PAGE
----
An allOverlappingMatches API is future work. This can be achieved by collecting all non-overlapping matches from every start position in the input. Ideally we'd utilize knowledge from matching itself to speed this up, and how to do so effectively will be more apparent as we develop and optimize the engine more.

For now, you can get the ranges over the backing string and convert the indices. I don't recall the status of API to do so. Applying regex to types other than strings is future work, as is interweaving concerns such as matching arbitrary attributes or localization. I am very interested in processing tiered textual data, but we're already covering and proposing a lot here.

2 Likes

Right, performance is a huge area in and of itself. For us, we're proposing high-level Unicode semantics by default, so the high-order bit is skipping Unicode analysis when we don't need it. We're compiling down to a bytecode, so a big area for further performance improvements is compiler optimizations. Simple peephole optimizations can go a long, long way, but so can more complex analysis such as finding the first set of required terminal characters. Additionally, there are various execution strategies such as breadth-first search over an NFA when the regex (upon analysis) doesn't need determinism. And, of course, directly emitting a DFA for very simple regex.

For the purposes of API review, the key is making sure that API doesn't preclude performance improvements.

2 Likes

That’s fair enough - just wanted to share it in case a benchmark was desired (ripgrep is faster than {grep, ag, git grep, ucg, pt, sift} - Andrew Gallant's Blog for more details). Thanks.

1 Like

CC @jmschonfeld for ease of use with AttributedString and whether there's some easily-addressable API friction. (With the caveat that this is future work and formally outside the scope of the proposals.) Friction is most likely solved through API on AttributedString. But, it would definitely be interesting and clarifying to see how it plays out using the current API.

CC @jmschonfeld for ease of use with AttributedString and whether there's some easily-addressable API friction. (With the caveat that this is future work and formally outside the scope of the proposals.) Friction is most likely solved through API on AttributedString . But, it would definitely be interesting and clarifying to see how it plays out using the current API.

Yes I agree with Michael that based on this proposal, you will likely have to match ranges/indices over the backing string, and then convert those indices to AttributedString.Index types. We do offer initializers for AttributedString.Index and Range<AttributedString.Index> that convert from String.Index and Range<String.Index> respectively to help with this (for example, see this API). The future direction that Michael mentioned about applying regex to non-String types could help a lot here in the future if these features eventually supported a generic Collection where Element == Character (which includes both String and AttributedString.CharacterView).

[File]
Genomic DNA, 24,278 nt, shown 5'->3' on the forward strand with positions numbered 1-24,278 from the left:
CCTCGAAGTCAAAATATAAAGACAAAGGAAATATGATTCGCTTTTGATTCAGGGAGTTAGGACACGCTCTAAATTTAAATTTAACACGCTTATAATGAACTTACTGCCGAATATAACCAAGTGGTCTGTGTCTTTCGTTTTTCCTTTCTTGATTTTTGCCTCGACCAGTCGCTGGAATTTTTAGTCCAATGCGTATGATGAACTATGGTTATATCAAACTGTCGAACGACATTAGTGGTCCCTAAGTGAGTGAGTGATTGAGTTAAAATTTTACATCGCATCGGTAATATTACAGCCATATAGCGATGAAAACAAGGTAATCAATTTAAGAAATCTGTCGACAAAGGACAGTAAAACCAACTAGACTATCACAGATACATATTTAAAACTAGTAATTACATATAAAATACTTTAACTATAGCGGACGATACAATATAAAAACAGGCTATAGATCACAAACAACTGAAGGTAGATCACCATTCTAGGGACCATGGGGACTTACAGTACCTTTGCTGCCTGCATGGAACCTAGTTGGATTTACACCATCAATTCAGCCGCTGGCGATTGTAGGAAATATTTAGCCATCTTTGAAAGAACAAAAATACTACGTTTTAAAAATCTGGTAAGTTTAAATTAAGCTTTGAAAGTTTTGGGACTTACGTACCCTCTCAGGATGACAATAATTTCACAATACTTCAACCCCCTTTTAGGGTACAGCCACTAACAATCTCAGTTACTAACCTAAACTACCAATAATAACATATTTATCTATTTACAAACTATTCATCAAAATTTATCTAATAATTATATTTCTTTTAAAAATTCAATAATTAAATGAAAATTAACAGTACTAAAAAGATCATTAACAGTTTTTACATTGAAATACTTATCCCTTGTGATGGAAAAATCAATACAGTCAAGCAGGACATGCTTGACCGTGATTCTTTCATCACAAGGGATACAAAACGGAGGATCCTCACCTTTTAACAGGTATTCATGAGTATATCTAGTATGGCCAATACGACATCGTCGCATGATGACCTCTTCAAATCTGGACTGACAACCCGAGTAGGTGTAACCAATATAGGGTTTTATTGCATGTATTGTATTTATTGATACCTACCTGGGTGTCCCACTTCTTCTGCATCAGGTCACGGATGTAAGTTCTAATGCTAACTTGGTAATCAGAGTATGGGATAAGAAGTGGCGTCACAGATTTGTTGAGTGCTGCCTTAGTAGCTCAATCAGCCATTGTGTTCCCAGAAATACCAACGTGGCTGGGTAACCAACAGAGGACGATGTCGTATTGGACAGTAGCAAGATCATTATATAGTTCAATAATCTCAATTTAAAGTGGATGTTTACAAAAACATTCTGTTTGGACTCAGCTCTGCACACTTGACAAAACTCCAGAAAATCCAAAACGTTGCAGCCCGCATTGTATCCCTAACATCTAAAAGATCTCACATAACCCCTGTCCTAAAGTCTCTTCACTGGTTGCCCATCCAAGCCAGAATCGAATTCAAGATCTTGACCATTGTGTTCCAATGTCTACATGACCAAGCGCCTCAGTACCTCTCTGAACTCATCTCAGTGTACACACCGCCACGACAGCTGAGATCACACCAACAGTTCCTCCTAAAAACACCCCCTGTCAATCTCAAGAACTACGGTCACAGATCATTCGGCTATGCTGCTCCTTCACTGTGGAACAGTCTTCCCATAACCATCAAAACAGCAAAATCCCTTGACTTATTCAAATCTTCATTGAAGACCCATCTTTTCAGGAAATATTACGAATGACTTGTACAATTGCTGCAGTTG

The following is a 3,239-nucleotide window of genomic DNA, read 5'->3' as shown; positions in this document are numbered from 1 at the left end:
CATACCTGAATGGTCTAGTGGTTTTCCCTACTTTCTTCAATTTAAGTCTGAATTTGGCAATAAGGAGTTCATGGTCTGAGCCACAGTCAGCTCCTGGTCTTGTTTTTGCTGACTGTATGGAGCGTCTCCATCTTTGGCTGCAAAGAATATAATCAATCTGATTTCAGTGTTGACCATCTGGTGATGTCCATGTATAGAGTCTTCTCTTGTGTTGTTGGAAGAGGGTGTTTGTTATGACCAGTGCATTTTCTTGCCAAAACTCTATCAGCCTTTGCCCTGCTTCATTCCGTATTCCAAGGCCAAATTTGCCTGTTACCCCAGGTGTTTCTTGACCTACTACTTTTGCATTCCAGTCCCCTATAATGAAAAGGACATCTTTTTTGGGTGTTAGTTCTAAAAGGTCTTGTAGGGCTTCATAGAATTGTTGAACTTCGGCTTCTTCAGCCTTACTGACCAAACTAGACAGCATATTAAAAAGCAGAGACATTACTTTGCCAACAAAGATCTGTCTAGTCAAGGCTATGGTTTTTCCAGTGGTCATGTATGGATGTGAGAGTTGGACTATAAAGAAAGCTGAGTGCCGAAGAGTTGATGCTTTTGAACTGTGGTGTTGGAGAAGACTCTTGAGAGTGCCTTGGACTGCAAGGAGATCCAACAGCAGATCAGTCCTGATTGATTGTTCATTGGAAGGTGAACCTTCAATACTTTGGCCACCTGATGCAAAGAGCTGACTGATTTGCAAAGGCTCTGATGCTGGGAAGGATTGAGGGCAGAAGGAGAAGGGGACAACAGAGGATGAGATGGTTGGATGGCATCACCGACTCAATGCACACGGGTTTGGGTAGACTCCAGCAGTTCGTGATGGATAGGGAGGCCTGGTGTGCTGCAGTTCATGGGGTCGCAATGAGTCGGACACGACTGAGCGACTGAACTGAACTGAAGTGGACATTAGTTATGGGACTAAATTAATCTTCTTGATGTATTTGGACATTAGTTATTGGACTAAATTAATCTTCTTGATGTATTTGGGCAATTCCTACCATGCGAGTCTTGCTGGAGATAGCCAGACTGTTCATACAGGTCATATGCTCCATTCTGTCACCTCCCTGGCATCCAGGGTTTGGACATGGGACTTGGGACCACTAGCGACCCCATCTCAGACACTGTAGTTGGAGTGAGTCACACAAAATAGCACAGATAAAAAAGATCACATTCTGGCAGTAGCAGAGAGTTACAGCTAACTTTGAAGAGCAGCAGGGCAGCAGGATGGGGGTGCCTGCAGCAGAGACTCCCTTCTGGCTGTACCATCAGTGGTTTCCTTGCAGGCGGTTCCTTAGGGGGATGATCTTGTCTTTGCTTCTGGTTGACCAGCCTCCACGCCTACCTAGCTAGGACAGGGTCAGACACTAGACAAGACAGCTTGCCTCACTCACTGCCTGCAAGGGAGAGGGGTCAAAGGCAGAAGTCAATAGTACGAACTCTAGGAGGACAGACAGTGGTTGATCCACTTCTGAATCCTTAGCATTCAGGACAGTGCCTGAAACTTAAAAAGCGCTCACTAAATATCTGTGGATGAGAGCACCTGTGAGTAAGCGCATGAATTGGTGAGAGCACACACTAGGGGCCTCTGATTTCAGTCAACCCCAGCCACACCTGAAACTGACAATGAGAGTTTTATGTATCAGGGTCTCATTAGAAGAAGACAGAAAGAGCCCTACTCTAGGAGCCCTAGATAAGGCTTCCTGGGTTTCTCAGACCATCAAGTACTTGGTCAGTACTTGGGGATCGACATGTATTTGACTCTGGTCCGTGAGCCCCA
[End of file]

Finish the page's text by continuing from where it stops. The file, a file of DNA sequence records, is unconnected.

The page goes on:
1 Like

This is going to be a little OT, but:

I'm interested in how Processor -> mutating func cycle() is implemented, mainly the switch opcode part:

mutating func cycle() {
  switch opcode {
  case .invalid: fatalError("Invalid program")
  case .nop: …
  case .decrement: …
  // other…
  }

I may be wrong, but in the current Swift this will be a branch prediction miss on every switch (well, unless we have a long sequence of identical opcodes).

I assume that this will be compiled as a jump table (I will check in the morning, it's 12pm in Wrocław and I don't have Swift 5.5). But even then the jump itself is shared by all executions (Processor.cycle runs in a tight while true loop), so the CPU can't guess where to jump next (or more precisely: it guesses incorrectly).

The obvious fix is to jump after every instruction, but this kind-of requires a goto-like feature in language. For reference this is what CPython does where DISPATCH is basically #define DISPATCH_GOTO() goto *opcode_targets[opcode].

Does this matter?

Not really.

It would matter if we had a very long sequence of bytecode to compile. Even then I assume that the actual microspeed-of-processing-single-instruction would not be critical for performance.

Anyway, the reason why I am interested in it is that the Violet - Python VM written in Swift also does the switch thingy.

The question is: was any alternative implementation Processor -> mutating func cycle() considered? This is one of the perfect use cases for goto which Swift does not have.

EDIT: I forgot that you can also solve this with tail calls, but Swift does not guarantee tail call optimisation.

3 Likes

This was once true of simple branch predictors, but modern branch target predictors (as seen on microarchitectures from the last decade or so) do not work like this at all. It's a few years out of date already, but https://hal.inria.fr/hal-01100647/document is the usual reference. The key takeaway is that mispredict rates for this style of workload have dropped from 10-20 per 1000 instructions down to 1 per 1000 or less, so that the traditional tricks are frequently unnecessary.

In any event, this is fundamentally tangential; the API is what's under review. This would be a concern if the API surface prevented us from adopting an approach with better performance in the future, but that doesn't apply here.

10 Likes

Review Update

The period for the review has concluded. The core team has decided to start a second review covering some amendments to the proposal.